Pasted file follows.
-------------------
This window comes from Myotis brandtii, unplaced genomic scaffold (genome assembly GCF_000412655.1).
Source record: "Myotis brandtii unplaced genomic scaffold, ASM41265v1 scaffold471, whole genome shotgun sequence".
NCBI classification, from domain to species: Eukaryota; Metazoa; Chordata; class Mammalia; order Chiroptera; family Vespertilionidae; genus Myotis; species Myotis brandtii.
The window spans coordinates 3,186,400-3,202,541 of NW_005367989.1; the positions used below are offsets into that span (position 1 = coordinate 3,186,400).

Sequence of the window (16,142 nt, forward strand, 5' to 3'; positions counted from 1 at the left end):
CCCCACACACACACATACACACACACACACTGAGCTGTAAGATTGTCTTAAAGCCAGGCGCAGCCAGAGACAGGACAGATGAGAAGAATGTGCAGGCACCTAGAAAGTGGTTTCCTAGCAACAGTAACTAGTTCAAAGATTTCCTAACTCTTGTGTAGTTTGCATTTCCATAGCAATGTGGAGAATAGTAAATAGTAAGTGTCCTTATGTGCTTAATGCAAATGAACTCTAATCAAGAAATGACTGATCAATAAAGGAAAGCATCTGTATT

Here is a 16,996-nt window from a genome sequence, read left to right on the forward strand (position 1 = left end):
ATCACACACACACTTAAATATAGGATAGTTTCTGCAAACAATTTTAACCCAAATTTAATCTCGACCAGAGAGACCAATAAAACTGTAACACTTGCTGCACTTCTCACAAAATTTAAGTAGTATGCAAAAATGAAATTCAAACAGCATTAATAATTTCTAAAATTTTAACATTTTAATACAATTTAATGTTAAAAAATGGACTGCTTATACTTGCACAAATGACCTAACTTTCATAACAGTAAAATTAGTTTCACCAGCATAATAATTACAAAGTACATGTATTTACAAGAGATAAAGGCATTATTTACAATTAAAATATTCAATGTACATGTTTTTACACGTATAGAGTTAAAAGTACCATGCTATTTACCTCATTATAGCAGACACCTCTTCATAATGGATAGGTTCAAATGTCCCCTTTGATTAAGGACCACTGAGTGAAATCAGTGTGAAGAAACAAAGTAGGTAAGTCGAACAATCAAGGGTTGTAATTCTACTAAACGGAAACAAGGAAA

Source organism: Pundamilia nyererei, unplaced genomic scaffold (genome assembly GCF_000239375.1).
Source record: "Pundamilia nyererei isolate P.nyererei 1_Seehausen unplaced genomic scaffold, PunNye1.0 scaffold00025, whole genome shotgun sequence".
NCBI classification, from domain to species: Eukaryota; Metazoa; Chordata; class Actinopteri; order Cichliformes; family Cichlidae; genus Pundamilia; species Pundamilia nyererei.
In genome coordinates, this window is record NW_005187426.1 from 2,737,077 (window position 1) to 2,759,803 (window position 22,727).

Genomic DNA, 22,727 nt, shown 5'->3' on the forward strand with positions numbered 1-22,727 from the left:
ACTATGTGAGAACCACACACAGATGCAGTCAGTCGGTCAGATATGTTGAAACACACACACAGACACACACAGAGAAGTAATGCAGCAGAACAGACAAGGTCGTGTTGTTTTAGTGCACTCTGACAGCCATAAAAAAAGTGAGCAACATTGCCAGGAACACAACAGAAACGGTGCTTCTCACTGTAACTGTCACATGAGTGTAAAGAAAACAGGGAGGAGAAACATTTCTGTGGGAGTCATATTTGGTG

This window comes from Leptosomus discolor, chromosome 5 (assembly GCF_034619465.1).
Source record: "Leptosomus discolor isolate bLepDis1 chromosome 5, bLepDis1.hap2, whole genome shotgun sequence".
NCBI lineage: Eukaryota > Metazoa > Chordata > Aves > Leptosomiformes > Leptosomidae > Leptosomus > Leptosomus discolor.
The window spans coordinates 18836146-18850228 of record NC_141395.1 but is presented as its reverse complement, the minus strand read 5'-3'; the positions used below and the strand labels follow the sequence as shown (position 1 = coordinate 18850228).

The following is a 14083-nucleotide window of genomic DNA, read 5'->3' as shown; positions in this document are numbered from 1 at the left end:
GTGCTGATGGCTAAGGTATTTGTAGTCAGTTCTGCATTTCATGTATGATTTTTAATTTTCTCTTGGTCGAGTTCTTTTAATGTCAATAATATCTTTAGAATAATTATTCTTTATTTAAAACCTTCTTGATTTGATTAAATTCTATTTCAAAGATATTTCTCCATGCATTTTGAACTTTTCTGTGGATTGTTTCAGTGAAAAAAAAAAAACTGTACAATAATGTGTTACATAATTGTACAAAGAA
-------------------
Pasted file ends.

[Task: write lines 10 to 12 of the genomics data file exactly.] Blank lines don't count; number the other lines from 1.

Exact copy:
Source record: "Pundamilia nyererei isolate P.nyererei 1_Seehausen unplaced genomic scaffold, PunNye1.0 scaffold00025, whole genome shotgun sequence".
NCBI classification, from domain to species: Eukaryota; Metazoa; Chordata; class Actinopteri; order Cichliformes; family Cichlidae; genus Pundamilia; species Pundamilia nyererei.
In genome coordinates, this window is record NW_005187426.1 from 2,737,077 (window position 1) to 2,759,803 (window position 22,727).